Visiting Tom: A Man, a Highway, and the Road to Roughneck Grace
Category: Nonfiction: Memoir: Farming & Rural Life
Synopsis: Perry discusses his friend Tom, his rural life, and parenting daughters.
Date finished: 9 October 2013
Comments:Whenever I want a can’t-fail read, I pick up a Mike Perry book. His last, Coop, was my absolute favorite, but I’ve enjoyed them all. This one, though, I put off reading (even buying!) for a while, because the subject matter didn’t interest me. I knew I’d read it someday, but I didn’t feel in a big hurry. But then I read several bloggers’ reviews and decided it was high time.
Well, it was a “guy book,” but his writing is so flawless that didn’t even matter. He’s one of those grocery-list writers (you’d read anything they write, including their grocery list).
And here’s the thing. I know Mike Perry. Though we were a good ten years apart, we attended the same university (he in nursing, me in English) and ended up running in the same literary circle for a number of years. We used to be on reading lineups together. I was always fearful that I’d have to read my work after Mike read his. And now he’s a well-respected writer with books on the best seller lists. So, I feel a kind of little sister mixture of awe and pride.
I heard him read from Visiting Tom a few months ago at a university conference. As always, he brought the house down. He wore black jeans and an open plaid flannel shirt over a T-shirt—standard rural uniform in these parts. He kept his head down in a bashful sort of way. He’s a genuine guy. What you see is what you get. And he’s funny as heck. If you ever get a chance to attend his readings, please do.
Innywho. The book.
What I love about Mike’s books is the setting. I grew up not far from where he did, and I still live in that area. The Interstate he talks about in the book (I-94) is one I’ve traveled my whole life—one way out of Eau Claire takes me to the Twin Cities and the other way takes me “home.” (The Interstate ran close to my grandmother’s home, and I remember falling asleep to the whoosh of cars when I stayed at her house. The Interstate also ran not far from the Drive-Inn where I worked as a carhop for four summers. Our boss made us were blaze orange polyester aprons so we’d be seen by travelers on the Interstate.) The attitudes, the people, and especially, the speech, in his books are all the comforts of my childhood. People accuse him of being too Garrison Keillor, and say his down home ah-shucks mannerisms are put on. He might exaggerate a little bit, embellish for effect. For instance, I’ve never met anyone around these parts who actually said, “I reckon.” But for the most part, what you read in his books is pretty much how farming folks up here live. He chooses his details beautifully. When Perry uses words like “hunnerd bucks,” “some’a them,” “n’that,” “blankety-blank,” and “as the crow flies,” I can do nothing but nod my head in recognition of my people. God bless Perry for putting it on paper.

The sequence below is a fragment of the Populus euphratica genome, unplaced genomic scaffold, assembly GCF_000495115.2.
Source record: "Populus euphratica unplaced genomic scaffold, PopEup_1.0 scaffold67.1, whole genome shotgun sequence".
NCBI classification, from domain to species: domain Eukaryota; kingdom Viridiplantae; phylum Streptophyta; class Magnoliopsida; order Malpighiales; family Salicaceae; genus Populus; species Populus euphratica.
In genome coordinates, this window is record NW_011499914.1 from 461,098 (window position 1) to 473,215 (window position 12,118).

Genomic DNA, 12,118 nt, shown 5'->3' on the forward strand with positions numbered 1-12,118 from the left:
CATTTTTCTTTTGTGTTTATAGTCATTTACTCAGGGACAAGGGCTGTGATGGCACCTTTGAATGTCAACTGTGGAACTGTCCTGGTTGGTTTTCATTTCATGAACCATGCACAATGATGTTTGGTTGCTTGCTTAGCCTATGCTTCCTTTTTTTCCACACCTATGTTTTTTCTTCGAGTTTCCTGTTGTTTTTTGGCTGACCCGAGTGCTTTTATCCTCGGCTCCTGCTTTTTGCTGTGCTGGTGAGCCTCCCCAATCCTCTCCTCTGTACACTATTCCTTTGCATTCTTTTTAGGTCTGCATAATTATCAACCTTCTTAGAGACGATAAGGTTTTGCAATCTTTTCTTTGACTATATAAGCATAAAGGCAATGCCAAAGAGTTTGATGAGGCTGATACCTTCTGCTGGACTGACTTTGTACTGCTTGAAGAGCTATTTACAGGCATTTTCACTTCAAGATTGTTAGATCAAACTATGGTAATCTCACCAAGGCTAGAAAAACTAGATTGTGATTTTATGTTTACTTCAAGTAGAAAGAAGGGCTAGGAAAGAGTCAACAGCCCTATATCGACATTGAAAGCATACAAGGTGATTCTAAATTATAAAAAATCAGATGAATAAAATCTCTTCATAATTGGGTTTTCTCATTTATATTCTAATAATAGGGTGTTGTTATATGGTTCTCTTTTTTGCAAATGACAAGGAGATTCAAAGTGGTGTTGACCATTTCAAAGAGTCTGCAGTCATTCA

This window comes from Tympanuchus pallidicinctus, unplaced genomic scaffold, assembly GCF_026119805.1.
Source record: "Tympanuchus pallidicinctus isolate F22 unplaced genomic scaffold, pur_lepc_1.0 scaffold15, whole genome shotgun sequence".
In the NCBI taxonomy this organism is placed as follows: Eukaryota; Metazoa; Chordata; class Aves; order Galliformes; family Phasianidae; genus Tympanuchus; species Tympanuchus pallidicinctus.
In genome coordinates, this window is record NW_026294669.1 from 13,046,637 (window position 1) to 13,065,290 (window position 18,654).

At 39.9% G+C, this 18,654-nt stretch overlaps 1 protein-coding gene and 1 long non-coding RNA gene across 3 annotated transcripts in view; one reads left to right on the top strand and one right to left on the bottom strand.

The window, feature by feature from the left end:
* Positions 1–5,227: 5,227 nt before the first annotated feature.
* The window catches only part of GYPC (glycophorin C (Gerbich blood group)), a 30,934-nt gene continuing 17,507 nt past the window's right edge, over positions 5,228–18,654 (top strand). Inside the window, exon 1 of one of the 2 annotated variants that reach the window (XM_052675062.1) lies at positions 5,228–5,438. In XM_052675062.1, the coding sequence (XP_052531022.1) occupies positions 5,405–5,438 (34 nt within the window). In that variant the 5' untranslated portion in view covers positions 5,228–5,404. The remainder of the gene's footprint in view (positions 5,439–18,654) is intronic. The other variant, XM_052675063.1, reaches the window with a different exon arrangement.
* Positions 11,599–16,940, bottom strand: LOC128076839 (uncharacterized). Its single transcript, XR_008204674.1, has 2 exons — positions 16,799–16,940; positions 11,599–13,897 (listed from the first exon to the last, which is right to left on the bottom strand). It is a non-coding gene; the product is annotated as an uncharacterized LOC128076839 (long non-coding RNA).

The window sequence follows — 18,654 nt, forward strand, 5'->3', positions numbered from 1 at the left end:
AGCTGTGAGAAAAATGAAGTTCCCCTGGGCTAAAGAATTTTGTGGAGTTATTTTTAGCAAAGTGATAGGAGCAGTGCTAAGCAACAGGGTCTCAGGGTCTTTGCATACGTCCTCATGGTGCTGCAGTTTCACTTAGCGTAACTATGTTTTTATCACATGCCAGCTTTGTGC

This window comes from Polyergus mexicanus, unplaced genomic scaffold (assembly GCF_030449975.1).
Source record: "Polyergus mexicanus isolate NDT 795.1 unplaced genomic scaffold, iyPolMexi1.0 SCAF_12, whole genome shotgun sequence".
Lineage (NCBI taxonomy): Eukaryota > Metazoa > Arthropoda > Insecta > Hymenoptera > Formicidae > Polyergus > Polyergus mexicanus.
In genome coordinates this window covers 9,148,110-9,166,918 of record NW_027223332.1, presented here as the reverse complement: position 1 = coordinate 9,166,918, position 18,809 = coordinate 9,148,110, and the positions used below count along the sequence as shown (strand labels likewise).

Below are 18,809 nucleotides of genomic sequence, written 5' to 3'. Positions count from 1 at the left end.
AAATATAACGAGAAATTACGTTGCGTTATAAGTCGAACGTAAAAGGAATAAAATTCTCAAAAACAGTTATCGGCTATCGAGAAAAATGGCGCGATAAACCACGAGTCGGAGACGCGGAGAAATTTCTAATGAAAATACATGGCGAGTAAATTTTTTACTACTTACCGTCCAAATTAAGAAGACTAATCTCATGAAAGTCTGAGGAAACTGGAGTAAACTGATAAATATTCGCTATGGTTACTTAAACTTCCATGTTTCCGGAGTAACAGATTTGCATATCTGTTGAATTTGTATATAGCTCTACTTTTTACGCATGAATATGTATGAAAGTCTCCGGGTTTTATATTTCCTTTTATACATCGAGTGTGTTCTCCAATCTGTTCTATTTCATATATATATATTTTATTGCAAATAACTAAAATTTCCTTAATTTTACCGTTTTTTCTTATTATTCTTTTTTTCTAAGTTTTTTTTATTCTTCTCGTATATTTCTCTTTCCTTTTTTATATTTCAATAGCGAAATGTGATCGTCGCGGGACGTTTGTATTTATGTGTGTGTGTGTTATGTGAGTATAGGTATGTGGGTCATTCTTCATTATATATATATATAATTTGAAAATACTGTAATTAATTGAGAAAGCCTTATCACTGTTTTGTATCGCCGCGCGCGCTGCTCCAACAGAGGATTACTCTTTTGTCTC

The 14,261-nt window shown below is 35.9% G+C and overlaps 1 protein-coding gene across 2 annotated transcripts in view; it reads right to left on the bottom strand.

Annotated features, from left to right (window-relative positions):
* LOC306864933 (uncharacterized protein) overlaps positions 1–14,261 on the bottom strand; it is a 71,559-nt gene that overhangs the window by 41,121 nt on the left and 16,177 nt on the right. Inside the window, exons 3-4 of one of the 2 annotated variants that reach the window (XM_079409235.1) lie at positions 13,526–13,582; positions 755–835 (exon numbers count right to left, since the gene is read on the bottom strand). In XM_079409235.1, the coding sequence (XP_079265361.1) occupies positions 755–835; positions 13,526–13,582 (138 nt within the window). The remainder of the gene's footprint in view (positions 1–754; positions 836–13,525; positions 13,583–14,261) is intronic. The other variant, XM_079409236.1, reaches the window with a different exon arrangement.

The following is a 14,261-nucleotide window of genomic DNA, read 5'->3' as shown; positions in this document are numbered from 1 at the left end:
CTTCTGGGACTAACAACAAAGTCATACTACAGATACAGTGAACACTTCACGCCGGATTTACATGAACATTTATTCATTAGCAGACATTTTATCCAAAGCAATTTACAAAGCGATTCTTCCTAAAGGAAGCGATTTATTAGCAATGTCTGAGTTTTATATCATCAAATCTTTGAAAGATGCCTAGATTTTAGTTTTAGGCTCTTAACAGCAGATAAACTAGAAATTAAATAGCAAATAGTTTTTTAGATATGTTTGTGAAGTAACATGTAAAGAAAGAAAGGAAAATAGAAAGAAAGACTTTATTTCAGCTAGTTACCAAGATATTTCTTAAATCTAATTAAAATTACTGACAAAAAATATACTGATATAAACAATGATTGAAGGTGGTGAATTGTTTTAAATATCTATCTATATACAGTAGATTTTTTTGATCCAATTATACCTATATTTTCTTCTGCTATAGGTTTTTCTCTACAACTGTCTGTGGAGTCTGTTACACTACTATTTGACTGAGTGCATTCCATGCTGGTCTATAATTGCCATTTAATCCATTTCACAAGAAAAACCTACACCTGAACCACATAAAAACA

I was flabbergasted at how much I enjoyed a book essentially about highways, farming, cannons, lathes, sawmills, and snowplows. Often when he’d explain how a certain piece of equipment was constructed or ran, I was unable to follow, but that didn’t really bother me. I was never bored, and I knew the payoff for the more man-ish parts was just around the corner. I laughed out loud several times reading this, and my husband can attest how rarely that happens in my reading.
I’d rank this as my second favorite of his books. I’m not sure he’ll ever top Coop for the way it brought me back to my childhood, but it takes a fine book to come in second to Coop. You know I don’t rank books 5 out 5 stars every day.
I can’t recommend Mike’s books enough to someone looking for an outstanding memoir and unparalleled writing, wit, and warmth.
Would you recommend this to a friend?You betcha!
You might also enjoy:Coop